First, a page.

However none of this is related to our ears to brain transfer of information. We don't have a direct digital connection to our brain. You could be standing outside on a relatively calm day and your ear might be transferring a relatively similar amount of information. It's based on the sound press level exerted on our ears, from everything; and our ears could read gaps in playback as information where on the digital side it appears as nothing. To our ears theirs information even when there "isn't".
Unfortunately I don't believe anyone's uncovered what exactly the huge transfer of information between our ears and brain even happens to be. It's perplexing given our limited frequency range we pick up on. But it may be incredibly sensitive to the smallest of small differences between things in the spectrum we do pick up on. Now what we can do with it, especially consciously, seems less impressive when we're put to a short test. But training has shown to improve interpretation ability. For example a blind person can echo locate so well they get a blurry grey image as if they had eyes that worked rather poorly. A Dolby engineer can exceed 50% guessing in an ABX test. It appears to be a very honed ability and even then tends to specialize to necessity that isn't necessarily related to our hobby.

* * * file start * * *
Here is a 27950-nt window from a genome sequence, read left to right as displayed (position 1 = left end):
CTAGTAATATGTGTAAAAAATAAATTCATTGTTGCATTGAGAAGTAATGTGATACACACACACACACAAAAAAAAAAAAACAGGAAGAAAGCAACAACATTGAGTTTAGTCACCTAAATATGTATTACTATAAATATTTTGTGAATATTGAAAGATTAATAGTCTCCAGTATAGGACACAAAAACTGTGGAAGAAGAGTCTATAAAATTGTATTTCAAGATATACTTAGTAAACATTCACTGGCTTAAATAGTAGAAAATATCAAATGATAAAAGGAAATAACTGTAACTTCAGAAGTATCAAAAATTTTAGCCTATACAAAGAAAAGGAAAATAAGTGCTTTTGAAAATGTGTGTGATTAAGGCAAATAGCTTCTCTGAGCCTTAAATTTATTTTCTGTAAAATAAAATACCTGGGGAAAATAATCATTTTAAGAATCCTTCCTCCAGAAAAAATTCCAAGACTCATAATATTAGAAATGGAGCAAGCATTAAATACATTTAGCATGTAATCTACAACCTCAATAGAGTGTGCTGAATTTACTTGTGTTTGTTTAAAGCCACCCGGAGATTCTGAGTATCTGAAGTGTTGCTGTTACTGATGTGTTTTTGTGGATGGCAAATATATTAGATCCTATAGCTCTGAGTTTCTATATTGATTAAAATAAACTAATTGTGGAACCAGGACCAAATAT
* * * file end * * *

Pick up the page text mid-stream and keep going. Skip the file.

I wonder if having a blind person that's very good at echo locating evaluate a recording of a saxophone on our stereos would be interesting, for them to compare it to the mental image they'd get from a live one.